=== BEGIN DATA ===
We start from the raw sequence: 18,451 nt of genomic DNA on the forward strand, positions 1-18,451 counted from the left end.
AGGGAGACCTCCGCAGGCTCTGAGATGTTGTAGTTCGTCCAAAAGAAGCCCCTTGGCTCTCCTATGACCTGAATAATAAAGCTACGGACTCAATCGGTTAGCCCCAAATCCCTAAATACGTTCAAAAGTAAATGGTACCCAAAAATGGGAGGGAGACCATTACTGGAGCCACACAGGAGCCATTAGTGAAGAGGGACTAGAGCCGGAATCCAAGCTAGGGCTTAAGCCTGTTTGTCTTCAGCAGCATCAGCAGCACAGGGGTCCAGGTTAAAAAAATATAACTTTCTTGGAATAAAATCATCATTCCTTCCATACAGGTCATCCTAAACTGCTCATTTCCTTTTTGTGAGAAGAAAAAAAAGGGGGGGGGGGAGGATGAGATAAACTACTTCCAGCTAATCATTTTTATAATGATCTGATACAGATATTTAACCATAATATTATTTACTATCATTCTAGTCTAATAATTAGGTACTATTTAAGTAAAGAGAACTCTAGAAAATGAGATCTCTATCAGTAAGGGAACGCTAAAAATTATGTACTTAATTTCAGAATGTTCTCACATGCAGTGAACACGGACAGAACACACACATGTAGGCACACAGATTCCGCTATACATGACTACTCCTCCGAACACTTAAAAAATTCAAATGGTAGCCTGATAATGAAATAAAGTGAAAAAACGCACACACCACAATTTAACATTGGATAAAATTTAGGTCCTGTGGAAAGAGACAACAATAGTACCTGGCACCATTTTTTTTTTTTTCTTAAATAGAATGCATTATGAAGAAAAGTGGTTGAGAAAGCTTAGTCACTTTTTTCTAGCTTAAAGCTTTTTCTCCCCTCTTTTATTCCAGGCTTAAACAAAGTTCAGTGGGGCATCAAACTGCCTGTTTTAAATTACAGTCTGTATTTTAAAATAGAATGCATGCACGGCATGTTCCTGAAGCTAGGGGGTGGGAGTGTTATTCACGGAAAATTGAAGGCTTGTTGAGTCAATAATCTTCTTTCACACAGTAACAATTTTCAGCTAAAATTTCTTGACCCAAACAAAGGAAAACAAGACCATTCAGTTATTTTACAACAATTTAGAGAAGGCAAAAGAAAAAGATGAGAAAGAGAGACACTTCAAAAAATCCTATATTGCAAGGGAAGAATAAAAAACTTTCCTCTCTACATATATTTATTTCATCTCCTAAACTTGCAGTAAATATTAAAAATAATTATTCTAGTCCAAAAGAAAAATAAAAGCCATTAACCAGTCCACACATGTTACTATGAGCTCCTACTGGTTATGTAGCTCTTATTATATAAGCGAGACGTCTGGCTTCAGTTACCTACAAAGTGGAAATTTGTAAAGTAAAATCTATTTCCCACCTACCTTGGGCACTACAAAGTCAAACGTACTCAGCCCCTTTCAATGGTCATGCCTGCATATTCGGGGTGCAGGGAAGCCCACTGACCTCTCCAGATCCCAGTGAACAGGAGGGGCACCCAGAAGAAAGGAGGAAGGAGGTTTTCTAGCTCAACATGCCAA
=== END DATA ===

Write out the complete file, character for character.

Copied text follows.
We start from the raw sequence: 18,451 nt of genomic DNA on the forward strand, positions 1-18,451 counted from the left end.
AGGGAGACCTCCGCAGGCTCTGAGATGTTGTAGTTCGTCCAAAAGAAGCCCCTTGGCTCTCCTATGACCTGAATAATAAAGCTACGGACTCAATCGGTTAGCCCCAAATCCCTAAATACGTTCAAAAGTAAATGGTACCCAAAAATGGGAGGGAGACCATTACTGGAGCCACACAGGAGCCATTAGTGAAGAGGGACTAGAGCCGGAATCCAAGCTAGGGCTTAAGCCTGTTTGTCTTCAGCAGCATCAGCAGCACAGGGGTCCAGGTTAAAAAAATATAACTTTCTTGGAATAAAATCATCATTCCTTCCATACAGGTCATCCTAAACTGCTCATTTCCTTTTTGTGAGAAGAAAAAAAAGGGGGGGGGGGAGGATGAGATAAACTACTTCCAGCTAATCATTTTTATAATGATCTGATACAGATATTTAACCATAATATTATTTACTATCATTCTAGTCTAATAATTAGGTACTATTTAAGTAAAGAGAACTCTAGAAAATGAGATCTCTATCAGTAAGGGAACGCTAAAAATTATGTACTTAATTTCAGAATGTTCTCACATGCAGTGAACACGGACAGAACACACACATGTAGGCACACAGATTCCGCTATACATGACTACTCCTCCGAACACTTAAAAAATTCAAATGGTAGCCTGATAATGAAATAAAGTGAAAAAACGCACACACCACAATTTAACATTGGATAAAATTTAGGTCCTGTGGAAAGAGACAACAATAGTACCTGGCACCATTTTTTTTTTTTTCTTAAATAGAATGCATTATGAAGAAAAGTGGTTGAGAAAGCTTAGTCACTTTTTTCTAGCTTAAAGCTTTTTCTCCCCTCTTTTATTCCAGGCTTAAACAAAGTTCAGTGGGGCATCAAACTGCCTGTTTTAAATTACAGTCTGTATTTTAAAATAGAATGCATGCACGGCATGTTCCTGAAGCTAGGGGGTGGGAGTGTTATTCACGGAAAATTGAAGGCTTGTTGAGTCAATAATCTTCTTTCACACAGTAACAATTTTCAGCTAAAATTTCTTGACCCAAACAAAGGAAAACAAGACCATTCAGTTATTTTACAACAATTTAGAGAAGGCAAAAGAAAAAGATGAGAAAGAGAGACACTTCAAAAAATCCTATATTGCAAGGGAAGAATAAAAAACTTTCCTCTCTACATATATTTATTTCATCTCCTAAACTTGCAGTAAATATTAAAAATAATTATTCTAGTCCAAAAGAAAAATAAAAGCCATTAACCAGTCCACACATGTTACTATGAGCTCCTACTGGTTATGTAGCTCTTATTATATAAGCGAGACGTCTGGCTTCAGTTACCTACAAAGTGGAAATTTGTAAAGTAAAATCTATTTCCCACCTACCTTGGGCACTACAAAGTCAAACGTACTCAGCCCCTTTCAATGGTCATGCCTGCATATTCGGGGTGCAGGGAAGCCCACTGACCTCTCCAGATCCCAGTGAACAGGAGGGGCACCCAGAAGAAAGGAGGAAGGAGGTTTTCTAGCTCAACATGCCAA